Addressing those gaps, the paper investigates the trends of retractions in MBE-journals as well as editors´ perceptions of the marginality problem; practices in use in these journals to combat the problems of misconduct and marginality; and editors´ positive ideas regarding practices to support more creative contributions. The evolving discussion regarding problems in publishing has also identified a related group of issues labelled questionable research practices (QRP). A recent paper in Journal of Management lists several different QRP-elements: selectively reporting hypotheses, excluding data post-hoc, hypothesizing after results are known, selectively including control variables, and falsifying data [19]. Apart from ‘falsifying data’ which belongs to the category of outright misconduct, our study does not cover the questionable practices listed above, which, as several responses indicate are harder to deal with effectively from an editorial point of view.

Method and Data

Definitions of misconduct and marginality

Several definitions of academic misconduct exist. The US Office of Science and Technology Policy defines research misconduct as ‘fabrication, falsification, or plagiarism in proposing, performing, or reviewing research, or in reporting research results’, adding that this does not include ‘honest error or differences of opinion’ [20]. Some authors argue that fabrication (invention of data or cases), and falsification (willful distortion of data and results) are the most damaging forms of misconduct for the credibility of science, whereas plagiarism does not directly distort knowledge, but damage the scientific enterprise via its impact on careers [3]. This paper will use the terms research misconduct and academic dishonesty interchangeably as umbrella terms for intentional wrongdoing concerning all these forms, including self-plagiarism. In general, plagiarizing of other papers seems to be the most easily detectable form of misconduct. Self-plagiarism is harder to handle, although associations such as Academy of Management promulgate strict norms regarding this issue. In reality, however, each journal has to define acceptable levels of repetition without reference. Our study used public retractions as strong indicator of revealed misconduct, although a minor part of retractions are publically reported as “data errors” or mistakes. The problem of marginality is harder to delineate precisely. The editor survey II (see below) employed questions on “salami-publications” (slicing of output in least publishable units) to indicate this problem.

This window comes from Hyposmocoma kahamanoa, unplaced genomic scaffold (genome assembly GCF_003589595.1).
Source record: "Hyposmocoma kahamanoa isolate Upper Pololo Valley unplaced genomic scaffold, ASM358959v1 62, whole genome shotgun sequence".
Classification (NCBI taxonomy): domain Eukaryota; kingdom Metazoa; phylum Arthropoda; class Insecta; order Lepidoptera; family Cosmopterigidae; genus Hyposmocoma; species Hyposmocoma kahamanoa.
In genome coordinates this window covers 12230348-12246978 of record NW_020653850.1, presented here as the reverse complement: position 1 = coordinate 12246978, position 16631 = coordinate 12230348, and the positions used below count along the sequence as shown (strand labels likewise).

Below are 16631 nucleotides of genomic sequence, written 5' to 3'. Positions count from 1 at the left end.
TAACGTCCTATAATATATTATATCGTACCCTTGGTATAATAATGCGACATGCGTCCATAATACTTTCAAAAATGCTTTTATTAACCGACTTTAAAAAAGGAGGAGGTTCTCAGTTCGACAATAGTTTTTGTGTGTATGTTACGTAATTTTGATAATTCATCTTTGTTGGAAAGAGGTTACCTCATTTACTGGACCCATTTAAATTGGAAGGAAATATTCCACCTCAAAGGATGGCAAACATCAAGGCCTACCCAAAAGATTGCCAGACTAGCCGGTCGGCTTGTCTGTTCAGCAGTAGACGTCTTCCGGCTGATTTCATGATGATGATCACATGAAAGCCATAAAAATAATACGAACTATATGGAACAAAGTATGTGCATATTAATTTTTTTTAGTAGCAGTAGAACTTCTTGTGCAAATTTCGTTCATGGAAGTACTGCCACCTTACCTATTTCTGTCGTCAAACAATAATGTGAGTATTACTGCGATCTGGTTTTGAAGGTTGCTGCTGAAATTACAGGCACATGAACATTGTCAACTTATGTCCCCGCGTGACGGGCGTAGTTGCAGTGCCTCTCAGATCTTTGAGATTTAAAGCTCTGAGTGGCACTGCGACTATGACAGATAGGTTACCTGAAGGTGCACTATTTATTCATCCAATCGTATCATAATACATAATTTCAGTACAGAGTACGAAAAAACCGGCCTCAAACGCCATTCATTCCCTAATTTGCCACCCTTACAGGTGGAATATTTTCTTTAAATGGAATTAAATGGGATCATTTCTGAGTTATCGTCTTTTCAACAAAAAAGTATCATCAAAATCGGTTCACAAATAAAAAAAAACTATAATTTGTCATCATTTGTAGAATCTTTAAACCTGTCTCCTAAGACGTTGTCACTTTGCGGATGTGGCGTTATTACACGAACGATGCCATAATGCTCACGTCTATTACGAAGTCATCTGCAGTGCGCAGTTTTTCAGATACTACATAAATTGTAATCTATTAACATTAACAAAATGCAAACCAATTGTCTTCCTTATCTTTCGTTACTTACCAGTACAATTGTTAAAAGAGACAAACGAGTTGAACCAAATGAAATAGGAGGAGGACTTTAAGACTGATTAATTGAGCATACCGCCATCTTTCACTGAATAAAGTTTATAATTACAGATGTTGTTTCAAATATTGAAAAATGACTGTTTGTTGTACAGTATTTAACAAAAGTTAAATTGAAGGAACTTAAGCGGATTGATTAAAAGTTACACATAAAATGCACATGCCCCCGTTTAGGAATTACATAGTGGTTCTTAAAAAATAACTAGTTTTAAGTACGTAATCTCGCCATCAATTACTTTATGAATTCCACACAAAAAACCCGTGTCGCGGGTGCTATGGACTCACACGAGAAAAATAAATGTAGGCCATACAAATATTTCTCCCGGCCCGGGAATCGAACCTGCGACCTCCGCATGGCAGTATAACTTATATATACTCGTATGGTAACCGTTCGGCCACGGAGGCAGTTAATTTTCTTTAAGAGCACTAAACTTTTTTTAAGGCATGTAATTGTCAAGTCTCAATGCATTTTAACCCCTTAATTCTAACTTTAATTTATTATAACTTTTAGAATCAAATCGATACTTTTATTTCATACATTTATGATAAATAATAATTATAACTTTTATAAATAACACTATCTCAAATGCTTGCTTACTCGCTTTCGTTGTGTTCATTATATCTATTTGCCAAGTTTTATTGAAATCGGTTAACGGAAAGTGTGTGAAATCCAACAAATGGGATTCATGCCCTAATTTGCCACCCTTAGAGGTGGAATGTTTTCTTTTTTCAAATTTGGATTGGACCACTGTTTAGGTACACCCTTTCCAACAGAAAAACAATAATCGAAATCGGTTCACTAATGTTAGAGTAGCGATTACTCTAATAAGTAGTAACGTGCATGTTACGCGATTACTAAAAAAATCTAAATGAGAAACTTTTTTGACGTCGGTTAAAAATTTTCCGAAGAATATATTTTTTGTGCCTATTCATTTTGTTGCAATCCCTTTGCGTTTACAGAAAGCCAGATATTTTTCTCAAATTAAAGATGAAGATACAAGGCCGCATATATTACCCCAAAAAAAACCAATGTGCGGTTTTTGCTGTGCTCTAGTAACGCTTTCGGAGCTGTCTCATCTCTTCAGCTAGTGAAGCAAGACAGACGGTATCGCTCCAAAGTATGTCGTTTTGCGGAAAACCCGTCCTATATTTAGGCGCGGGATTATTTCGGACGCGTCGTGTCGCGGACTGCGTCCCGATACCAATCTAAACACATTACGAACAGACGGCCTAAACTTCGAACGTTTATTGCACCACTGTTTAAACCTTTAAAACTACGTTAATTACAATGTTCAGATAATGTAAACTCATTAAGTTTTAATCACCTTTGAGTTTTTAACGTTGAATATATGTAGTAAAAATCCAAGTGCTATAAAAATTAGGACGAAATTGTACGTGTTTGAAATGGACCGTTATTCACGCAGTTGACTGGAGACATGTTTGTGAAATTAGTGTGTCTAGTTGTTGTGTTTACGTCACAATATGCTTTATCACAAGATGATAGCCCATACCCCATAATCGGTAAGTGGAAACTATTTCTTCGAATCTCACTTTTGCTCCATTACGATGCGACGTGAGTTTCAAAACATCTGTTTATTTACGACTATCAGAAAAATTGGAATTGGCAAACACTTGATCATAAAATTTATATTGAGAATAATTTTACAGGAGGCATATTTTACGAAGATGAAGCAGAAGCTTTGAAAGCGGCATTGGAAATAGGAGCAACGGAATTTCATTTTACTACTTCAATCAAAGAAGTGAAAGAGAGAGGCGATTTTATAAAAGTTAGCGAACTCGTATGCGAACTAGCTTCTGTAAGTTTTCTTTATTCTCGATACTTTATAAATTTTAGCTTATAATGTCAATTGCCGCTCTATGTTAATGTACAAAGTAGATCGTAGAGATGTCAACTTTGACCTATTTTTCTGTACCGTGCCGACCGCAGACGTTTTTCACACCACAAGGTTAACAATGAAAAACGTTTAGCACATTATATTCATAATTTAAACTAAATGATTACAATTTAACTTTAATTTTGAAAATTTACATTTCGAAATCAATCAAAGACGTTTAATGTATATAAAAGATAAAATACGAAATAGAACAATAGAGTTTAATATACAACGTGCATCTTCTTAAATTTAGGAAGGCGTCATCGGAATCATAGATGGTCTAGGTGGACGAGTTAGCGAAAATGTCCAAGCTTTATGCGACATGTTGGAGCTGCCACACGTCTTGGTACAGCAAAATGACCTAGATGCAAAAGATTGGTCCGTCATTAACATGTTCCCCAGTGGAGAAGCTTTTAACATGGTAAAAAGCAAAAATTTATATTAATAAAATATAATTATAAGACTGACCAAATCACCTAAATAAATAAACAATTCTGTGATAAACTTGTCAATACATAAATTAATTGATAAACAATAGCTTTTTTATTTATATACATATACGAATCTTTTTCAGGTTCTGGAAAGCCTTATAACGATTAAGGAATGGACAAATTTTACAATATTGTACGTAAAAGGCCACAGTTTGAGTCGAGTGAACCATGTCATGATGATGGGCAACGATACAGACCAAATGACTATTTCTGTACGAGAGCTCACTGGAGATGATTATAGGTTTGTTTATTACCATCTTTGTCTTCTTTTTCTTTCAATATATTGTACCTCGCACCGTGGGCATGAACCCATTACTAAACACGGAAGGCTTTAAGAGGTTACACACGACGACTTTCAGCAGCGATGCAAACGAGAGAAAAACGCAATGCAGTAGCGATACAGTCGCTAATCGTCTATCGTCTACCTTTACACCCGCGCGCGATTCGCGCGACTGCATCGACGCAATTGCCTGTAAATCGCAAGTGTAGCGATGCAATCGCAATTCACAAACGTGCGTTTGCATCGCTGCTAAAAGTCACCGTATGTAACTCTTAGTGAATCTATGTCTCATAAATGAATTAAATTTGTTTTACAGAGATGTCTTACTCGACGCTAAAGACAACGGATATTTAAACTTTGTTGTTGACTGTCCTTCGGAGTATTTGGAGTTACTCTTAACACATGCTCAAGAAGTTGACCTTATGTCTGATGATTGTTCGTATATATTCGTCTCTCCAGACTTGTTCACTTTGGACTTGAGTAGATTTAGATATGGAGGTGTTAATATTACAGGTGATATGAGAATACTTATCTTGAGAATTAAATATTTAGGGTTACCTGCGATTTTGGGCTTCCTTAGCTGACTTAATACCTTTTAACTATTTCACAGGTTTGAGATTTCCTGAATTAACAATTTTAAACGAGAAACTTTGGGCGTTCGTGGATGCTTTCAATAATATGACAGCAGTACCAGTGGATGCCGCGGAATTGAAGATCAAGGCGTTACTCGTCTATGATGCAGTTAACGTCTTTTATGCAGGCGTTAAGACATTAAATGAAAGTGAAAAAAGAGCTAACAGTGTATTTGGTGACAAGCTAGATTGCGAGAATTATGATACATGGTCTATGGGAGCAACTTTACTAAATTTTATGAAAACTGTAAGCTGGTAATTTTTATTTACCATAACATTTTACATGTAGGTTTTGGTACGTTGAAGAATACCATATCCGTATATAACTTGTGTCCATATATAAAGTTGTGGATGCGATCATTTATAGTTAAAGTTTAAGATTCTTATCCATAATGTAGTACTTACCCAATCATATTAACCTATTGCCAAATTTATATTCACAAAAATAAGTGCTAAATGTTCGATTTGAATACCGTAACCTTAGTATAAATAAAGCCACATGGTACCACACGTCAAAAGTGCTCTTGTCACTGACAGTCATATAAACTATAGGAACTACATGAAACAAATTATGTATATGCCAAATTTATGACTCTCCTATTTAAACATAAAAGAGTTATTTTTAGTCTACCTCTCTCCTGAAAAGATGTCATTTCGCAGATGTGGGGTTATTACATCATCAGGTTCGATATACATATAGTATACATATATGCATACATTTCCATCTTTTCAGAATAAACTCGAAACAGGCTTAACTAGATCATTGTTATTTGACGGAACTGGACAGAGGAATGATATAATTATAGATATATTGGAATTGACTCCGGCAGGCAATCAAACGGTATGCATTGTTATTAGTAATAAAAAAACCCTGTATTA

Few survey respondents seemed to have any difficulties to understand the meaning and their answers are used to indicate their perceptions of the problem. As mentioned above, ´redundant publication´ is another term used to indicate marginality. When required, the paper explicates the precise term used to indicate this problem.

Study design and field of study

The study used a mixed method design, combining public data on retractions with two rounds of surveys to gather data on editors´ experiences of retractions, and their practices of dealing with the two problem of misconduct and marginality. The paper focuses on journals in three fields: management, business and economics (MBE). There are several reasons for including all three. First, journals generally belong to more than one subject category in the databases. Moreover, rankings of, for example, business schools include business, management as well as economics journals in their appraisals [21]. Other rankings follow similar paths, one example is Harzing [22] which includes management, marketing, finance, accounting, and economics.